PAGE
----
Japan clears up uncertainty over its renewable energy FIT

There has been an air of uncertainty surrounding large-scale PV in Japan recently, as much desired revisions to the country’s feed-in tariff (FIT) policy had yet to materialize. However, last week, there was a collective sigh of relief among PV developers in the country, as a key piece of renewable energy legislation, revising the FIT law, passed through Japan’s parliament.

The revised Act on Special Measures for Renewable Energy contained a number of key changes to the FIT policy, including a new certification system and a new tendering program for PV projects.

“The upper house of the Japanese Diet [has passed] the revision of the FIT law,” manager of the Research Division at PV consulting company RTS Corporation, Izumi Kaizuka, told pv magazine during an interview at SNEC. “That revision included how tariffs will be set. Now that the law has passed, the Ministry for Economy, Trade and Industry (METI) can start to design the new tendering program for PV projects.”

The new certification system will change from certifying facilities, to certifying projects. Once a new certification has been obtained, the project will then be able to agree a purchasing price well ahead of the completion of the facility. Interestingly, the new system will apply all new projects, but also those that have received the certification of facilities under the current FIT system.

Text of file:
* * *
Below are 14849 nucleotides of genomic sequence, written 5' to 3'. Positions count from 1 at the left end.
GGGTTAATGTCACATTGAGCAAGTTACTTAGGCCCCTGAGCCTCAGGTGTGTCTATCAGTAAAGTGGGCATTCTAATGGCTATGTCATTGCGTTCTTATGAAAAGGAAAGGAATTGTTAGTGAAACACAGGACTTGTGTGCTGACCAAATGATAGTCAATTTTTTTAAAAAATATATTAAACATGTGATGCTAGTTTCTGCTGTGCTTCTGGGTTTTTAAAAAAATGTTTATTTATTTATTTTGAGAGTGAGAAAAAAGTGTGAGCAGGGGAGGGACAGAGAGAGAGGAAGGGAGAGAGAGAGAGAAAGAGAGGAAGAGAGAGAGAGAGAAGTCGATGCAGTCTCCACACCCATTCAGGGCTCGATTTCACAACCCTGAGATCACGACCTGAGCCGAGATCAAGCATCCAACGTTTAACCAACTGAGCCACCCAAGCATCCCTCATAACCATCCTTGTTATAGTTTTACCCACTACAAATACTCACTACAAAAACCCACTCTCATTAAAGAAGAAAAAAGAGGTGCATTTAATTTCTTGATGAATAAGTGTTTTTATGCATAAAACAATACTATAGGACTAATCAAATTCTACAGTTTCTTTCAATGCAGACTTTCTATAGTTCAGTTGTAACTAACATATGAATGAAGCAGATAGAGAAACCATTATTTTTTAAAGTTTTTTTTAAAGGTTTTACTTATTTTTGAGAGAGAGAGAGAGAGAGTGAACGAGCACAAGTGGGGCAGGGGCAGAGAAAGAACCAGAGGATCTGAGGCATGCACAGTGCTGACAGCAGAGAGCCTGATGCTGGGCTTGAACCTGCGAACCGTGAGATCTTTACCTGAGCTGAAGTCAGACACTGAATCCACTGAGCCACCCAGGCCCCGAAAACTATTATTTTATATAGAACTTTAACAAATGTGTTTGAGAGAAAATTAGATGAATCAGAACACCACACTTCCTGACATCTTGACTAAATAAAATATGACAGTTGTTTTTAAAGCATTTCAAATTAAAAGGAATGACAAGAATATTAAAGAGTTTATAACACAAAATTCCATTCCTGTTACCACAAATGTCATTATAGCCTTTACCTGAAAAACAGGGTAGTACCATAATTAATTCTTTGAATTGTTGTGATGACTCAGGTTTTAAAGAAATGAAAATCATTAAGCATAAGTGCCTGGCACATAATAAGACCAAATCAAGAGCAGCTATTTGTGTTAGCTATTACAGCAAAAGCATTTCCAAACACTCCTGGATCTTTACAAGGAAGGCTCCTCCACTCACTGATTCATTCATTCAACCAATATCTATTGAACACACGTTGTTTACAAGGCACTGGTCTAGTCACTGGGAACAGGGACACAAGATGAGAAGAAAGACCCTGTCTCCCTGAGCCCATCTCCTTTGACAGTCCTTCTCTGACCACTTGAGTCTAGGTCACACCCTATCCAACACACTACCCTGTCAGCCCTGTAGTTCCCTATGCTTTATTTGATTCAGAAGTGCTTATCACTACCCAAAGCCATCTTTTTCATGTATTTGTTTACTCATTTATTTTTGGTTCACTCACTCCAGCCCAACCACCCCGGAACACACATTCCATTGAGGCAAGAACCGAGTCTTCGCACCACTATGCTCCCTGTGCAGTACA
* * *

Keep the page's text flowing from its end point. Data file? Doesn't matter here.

“[The current FIT system] will not expire, but the process for setting the tariff will change as of April 2017,” explained Kaizuka. “Now the FiT is set according to the market prices. After April 2017, METI can introduce a new way to set a tariff, the tendering program for large scale PV. Developers now have [to acquire an] approved grid connection contract by the end of March 2017, otherwise the project will be cancelled.”

In Japan, there is an approved solar PV pipeline of almost 80 GW. Some 27 GW of this has already been built, which leaves 53 GW left. Kaizuka predicted that around 20 to 30 GW of that pipeline will be cancelled by the April 2017.

PV’s Japan future looking good

While METI has yet to decide how much PV will be tendered using the new policy, there is plenty of optimism about the trajectory of solar PV in Japan over the next 15 years. One possibility for the market is a shift to more rooftops PV systems, as there is not a huge amount of affordable land for ground mounted projects.

“At the end of 2015, Japan had 34 GW of PV,” continued Kaizuka . “The government target for 2030 is 67 GW. So already half of that goal has been reached. I think by 2020, the target will be reached. If effective measures are implemented, curtailment is addressed and an effective use of cross-regional transmission is achieved, then the Japan can potentially install 100 GW of PV by 2030.”

In the shorter term, Kaizuka predicts that there will be a gentler increase in capacity. “Our forecast is for 7 to 8 GW in 2016, dropping to 6 to 7 GW in 2017,” she explained. “So it will be a gradual decline. But this is because we believe many projects will survive after the March 2016 [grid connection contract] deadline.”

The June edition of pv magazine will include the full interview with Izumi Kaizuka. You can subscribe to the magazine here.